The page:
Patrick O’Connell, the Irish football legend credited by many as the saviour of Spanish giants FC Barcelona, has been honoured with the restoration of his grave in St Mary’s Catholic Cemetery in Kilburn, London.
A campaign set up to raise funds for a memorial at Mr O’Connell’s unmarked grave in the London cemetery was finally realised last month, with a full restoration, including a headstone bearing his name.
As previously reported in The Universe, the Patrick O’Connell Memorial Fund (POC Fund) set a primary target of honouring the footballing great by providing him a final resting place worthy of a true sporting legend.
“The work was completed almost exactly two years since the start of our campaign to raise the funds necessary to provide a proper and fitting resting place to Patrick ‘Don Patricio’ O’Connell,” Simon Needham, representative of the POC Fund told The Universe. “The headstone offers a very simple and humble tribute to the man, the wording the choice of his family, ‘Patrick Joseph O’Connell 1887-1959. Remembered by many in Ireland, England and Spain’.”
Mr O’Connell, born in March 1887, began his career with local side, Liffey Wanderers, and, at the age of 21, signed his first professional contract for Belfast Celtic. From there the Dubliner went on to play for Manchester United, Hull City and Sheffield Wednesday, among others, as well as earning his place among the Irish national team.
However, it was through his managerial career that he secured his name in the football history, managing Real Betis and, most notably, saving football giants FC Barcelona from extinction during the Spanish Civil War.
“Patrick’s story is an amazing and courageous one – captaining his country and Manchester United as well as being the most successful Irish club manager of all time, winning Real Betis’ one and only La Liga trophy and notably saving the biggest club in world football today, FC Barcelona,” Fergus Dowd, POC Fund committee member, told The Universe.
Restoring the grave was the main aim of the fund’s project and Mr Needham said the committee was delighted to have achieved their aim. “We all feel extremely proud,” he said. “It is one of an ongoing series of lasting memorials and tribute events that have taken place to pay homage to Patrick O’Connell and restore his place in Irish sporting history.”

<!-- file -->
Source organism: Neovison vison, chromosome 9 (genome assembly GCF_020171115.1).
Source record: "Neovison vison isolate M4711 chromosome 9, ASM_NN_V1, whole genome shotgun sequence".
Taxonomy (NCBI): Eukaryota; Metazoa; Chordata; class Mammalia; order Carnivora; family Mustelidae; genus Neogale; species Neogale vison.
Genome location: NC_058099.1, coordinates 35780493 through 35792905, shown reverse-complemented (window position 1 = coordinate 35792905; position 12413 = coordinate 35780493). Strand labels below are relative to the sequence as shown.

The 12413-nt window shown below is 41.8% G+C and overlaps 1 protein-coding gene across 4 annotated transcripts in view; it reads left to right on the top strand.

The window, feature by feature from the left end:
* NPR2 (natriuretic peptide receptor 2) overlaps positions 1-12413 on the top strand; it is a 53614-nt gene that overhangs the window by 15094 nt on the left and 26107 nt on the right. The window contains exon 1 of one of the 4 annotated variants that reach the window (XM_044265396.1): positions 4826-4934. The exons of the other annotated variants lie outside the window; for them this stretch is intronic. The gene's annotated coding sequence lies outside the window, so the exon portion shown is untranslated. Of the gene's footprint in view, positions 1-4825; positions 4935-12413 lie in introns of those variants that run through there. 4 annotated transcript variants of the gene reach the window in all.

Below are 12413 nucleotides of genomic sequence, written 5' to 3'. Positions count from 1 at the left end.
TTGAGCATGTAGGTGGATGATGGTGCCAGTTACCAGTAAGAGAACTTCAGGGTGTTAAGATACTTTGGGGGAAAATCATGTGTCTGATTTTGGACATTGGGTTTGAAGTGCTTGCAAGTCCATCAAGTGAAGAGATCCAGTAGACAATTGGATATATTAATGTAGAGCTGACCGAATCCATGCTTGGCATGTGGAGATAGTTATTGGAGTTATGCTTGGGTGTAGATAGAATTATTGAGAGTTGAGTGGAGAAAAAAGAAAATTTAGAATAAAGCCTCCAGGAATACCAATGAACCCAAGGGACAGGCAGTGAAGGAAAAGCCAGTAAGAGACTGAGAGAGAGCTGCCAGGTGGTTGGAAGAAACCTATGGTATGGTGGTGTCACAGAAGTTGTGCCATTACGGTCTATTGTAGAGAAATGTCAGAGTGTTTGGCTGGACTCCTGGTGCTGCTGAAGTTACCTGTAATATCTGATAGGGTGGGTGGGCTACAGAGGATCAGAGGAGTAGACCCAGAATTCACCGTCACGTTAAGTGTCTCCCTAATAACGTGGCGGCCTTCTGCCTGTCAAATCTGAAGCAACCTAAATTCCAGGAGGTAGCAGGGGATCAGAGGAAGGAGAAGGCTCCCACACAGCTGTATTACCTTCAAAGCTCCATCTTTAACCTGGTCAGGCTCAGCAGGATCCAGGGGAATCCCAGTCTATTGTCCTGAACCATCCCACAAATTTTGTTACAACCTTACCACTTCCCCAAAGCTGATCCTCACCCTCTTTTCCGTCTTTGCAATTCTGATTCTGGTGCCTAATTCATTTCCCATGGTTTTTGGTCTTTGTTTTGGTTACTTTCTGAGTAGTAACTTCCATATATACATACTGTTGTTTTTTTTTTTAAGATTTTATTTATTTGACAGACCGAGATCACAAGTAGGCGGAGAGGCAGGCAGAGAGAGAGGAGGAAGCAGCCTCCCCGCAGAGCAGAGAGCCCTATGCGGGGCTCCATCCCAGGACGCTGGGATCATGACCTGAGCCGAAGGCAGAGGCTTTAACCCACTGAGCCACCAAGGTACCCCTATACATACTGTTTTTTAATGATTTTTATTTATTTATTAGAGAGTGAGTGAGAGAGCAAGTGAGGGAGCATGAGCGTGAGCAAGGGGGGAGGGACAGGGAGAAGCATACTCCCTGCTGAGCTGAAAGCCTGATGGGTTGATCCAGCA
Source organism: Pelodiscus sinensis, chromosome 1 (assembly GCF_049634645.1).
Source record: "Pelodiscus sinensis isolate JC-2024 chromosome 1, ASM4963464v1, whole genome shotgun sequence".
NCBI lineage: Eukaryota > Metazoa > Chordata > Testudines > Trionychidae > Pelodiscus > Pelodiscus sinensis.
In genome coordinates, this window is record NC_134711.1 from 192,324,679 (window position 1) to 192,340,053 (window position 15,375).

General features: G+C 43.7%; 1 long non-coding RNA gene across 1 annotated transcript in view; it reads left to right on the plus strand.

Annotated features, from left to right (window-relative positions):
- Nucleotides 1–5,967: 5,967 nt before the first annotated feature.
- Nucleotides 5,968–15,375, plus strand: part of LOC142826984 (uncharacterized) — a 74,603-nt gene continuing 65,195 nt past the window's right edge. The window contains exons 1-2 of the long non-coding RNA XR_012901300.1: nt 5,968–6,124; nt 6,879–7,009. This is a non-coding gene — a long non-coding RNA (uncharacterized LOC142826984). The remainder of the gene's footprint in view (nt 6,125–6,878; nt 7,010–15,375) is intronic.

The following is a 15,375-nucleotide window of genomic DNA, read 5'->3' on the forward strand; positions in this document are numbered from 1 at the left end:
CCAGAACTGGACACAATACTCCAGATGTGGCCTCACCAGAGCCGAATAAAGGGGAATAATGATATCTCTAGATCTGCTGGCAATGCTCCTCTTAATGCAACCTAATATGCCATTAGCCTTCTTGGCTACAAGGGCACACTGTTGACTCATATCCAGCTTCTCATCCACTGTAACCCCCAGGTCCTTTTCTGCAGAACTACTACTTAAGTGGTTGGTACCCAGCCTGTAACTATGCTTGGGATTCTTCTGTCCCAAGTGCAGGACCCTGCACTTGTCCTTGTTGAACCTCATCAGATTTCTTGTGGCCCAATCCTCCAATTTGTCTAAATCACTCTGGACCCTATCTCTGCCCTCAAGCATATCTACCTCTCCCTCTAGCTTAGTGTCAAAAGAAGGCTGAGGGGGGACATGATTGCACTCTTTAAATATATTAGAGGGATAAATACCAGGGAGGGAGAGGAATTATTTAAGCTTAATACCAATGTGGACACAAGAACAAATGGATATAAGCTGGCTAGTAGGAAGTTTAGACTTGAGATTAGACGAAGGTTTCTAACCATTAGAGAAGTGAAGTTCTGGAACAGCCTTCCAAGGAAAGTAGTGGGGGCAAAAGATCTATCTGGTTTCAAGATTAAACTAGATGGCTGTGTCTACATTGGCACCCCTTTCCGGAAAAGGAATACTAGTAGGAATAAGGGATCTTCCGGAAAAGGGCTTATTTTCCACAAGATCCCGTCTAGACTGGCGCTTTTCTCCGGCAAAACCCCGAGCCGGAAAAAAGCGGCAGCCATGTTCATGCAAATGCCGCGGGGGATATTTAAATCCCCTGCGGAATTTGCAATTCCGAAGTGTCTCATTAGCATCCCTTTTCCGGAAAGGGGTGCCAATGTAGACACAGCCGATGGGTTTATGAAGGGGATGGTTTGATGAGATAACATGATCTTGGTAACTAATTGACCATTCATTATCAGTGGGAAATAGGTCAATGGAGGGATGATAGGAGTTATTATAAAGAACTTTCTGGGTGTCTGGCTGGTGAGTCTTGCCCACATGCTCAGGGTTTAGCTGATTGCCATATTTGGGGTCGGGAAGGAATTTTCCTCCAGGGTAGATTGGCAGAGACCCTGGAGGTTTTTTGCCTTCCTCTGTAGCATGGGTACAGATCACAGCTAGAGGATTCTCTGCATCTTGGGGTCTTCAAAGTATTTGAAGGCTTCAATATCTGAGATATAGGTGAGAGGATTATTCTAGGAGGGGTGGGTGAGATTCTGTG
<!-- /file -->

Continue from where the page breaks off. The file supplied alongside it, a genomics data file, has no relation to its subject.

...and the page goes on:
These events have included the unveiling of a spectacular wall mural in Belfast in August 2015, the mounting of a commemorative plaque on Mr O’Connell’s former home in Dublin, and the induction of his name into the FC Barcelona Hall of Fame in December 2015.
“Although the work is completed we haven’t as yet held a formal ‘unveiling’ ceremony – this is planned for later this year, at a date to be announced, with an invited audience,” Mr Needham added.
Mr O’Connell was also honoured with an official unveiling of a ‘Commemorative Alcove’ at The Football Association of Ireland’s (FAI) Museum at its HQ in Dublin 15 on 25th May.
The event was attended by members of the fund’s campaign team and featured speeches from John Delaney, CEO of the FAI, and Mike O’Connell, Patrick’s grandson, who once described his grandfather as “a fanatical Catholic.”
“The Museum Alcove is a tribute reserved for Ireland’s leading footballers and officially marks a recognition of O’ Connell’s contribution to Irish sporting history,” explained Mr Needham. “It includes photos and memorabilia contributed by many of Patrick’s former clubs.”
Meanwhile, a book commemorating Mr O’Connell’s life will be published next month by Amberley UK. The book, entitled The Man Who Saved FC Barcelona, is written by Sue O’Connell, Mike O’Connell’s wife.
Mrs O’Connell has spent over 15 years writing and researching the forgotten life of the football legend, including discovering the location of his grave in London.
The book includes a foreword written by Martin Buchan, former captain of Manchester United, as well as a contribution from Maureen O’Sullivan, TD from Dublin, who has been a great supporter of the campaign.